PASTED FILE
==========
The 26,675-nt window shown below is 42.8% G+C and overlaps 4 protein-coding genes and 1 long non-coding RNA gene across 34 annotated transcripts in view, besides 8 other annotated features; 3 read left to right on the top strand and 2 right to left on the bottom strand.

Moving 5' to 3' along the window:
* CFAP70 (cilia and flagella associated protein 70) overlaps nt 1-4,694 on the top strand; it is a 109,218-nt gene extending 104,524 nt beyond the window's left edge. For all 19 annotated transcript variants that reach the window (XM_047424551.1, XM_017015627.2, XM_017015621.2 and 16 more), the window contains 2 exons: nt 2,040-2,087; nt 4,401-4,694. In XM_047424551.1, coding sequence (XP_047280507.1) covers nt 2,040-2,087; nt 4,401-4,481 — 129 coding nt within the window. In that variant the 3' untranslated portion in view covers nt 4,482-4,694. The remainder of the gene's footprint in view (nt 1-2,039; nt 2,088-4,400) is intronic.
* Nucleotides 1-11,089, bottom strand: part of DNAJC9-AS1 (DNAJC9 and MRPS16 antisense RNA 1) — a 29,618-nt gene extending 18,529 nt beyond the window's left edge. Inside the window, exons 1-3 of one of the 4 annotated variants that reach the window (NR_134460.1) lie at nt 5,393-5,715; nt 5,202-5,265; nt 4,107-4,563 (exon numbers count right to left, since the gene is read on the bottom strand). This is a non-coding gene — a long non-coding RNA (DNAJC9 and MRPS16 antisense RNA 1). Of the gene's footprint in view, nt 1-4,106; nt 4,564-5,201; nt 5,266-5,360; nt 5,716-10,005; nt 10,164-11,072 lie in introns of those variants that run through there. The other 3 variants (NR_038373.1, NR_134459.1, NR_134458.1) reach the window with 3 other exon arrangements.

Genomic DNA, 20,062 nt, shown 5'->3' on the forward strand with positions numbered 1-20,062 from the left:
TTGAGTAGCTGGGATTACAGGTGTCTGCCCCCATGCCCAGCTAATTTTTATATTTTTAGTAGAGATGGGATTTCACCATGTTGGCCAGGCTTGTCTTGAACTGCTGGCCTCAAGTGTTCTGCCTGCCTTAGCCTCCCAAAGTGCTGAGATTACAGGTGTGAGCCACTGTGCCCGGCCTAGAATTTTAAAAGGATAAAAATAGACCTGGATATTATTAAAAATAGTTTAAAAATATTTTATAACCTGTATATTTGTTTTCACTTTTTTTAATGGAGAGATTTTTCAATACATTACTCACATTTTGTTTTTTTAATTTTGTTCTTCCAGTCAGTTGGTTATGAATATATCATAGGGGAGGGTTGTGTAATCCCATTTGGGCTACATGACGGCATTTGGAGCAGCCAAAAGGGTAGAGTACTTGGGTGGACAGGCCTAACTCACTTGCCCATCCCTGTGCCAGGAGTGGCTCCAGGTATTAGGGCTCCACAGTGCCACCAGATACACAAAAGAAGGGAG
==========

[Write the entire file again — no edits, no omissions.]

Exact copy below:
The 26,675-nt window shown below is 42.8% G+C and overlaps 4 protein-coding genes and 1 long non-coding RNA gene across 34 annotated transcripts in view, besides 8 other annotated features; 3 read left to right on the top strand and 2 right to left on the bottom strand.

Moving 5' to 3' along the window:
* CFAP70 (cilia and flagella associated protein 70) overlaps nt 1-4,694 on the top strand; it is a 109,218-nt gene extending 104,524 nt beyond the window's left edge. For all 19 annotated transcript variants that reach the window (XM_047424551.1, XM_017015627.2, XM_017015621.2 and 16 more), the window contains 2 exons: nt 2,040-2,087; nt 4,401-4,694. In XM_047424551.1, coding sequence (XP_047280507.1) covers nt 2,040-2,087; nt 4,401-4,481 — 129 coding nt within the window. In that variant the 3' untranslated portion in view covers nt 4,482-4,694. The remainder of the gene's footprint in view (nt 1-2,039; nt 2,088-4,400) is intronic.
* Nucleotides 1-11,089, bottom strand: part of DNAJC9-AS1 (DNAJC9 and MRPS16 antisense RNA 1) — a 29,618-nt gene extending 18,529 nt beyond the window's left edge. Inside the window, exons 1-3 of one of the 4 annotated variants that reach the window (NR_134460.1) lie at nt 5,393-5,715; nt 5,202-5,265; nt 4,107-4,563 (exon numbers count right to left, since the gene is read on the bottom strand). This is a non-coding gene — a long non-coding RNA (DNAJC9 and MRPS16 antisense RNA 1). Of the gene's footprint in view, nt 1-4,106; nt 4,564-5,201; nt 5,266-5,360; nt 5,716-10,005; nt 10,164-11,072 lie in introns of those variants that run through there. The other 3 variants (NR_038373.1, NR_134459.1, NR_134458.1) reach the window with 3 other exon arrangements.

Genomic DNA, 20,062 nt, shown 5'->3' on the forward strand with positions numbered 1-20,062 from the left:
TTGAGTAGCTGGGATTACAGGTGTCTGCCCCCATGCCCAGCTAATTTTTATATTTTTAGTAGAGATGGGATTTCACCATGTTGGCCAGGCTTGTCTTGAACTGCTGGCCTCAAGTGTTCTGCCTGCCTTAGCCTCCCAAAGTGCTGAGATTACAGGTGTGAGCCACTGTGCCCGGCCTAGAATTTTAAAAGGATAAAAATAGACCTGGATATTATTAAAAATAGTTTAAAAATATTTTATAACCTGTATATTTGTTTTCACTTTTTTTAATGGAGAGATTTTTCAATACATTACTCACATTTTGTTTTTTTAATTTTGTTCTTCCAGTCAGTTGGTTATGAATATATCATAGGGGAGGGTTGTGTAATCCCATTTGGGCTACATGACGGCATTTGGAGCAGCCAAAAGGGTAGAGTACTTGGGTGGACAGGCCTAACTCACTTGCCCATCCCTGTGCCAGGAGTGGCTCCAGGTATTAGGGCTCCACAGTGCCACCAGATACACAAAAGAAGGGAG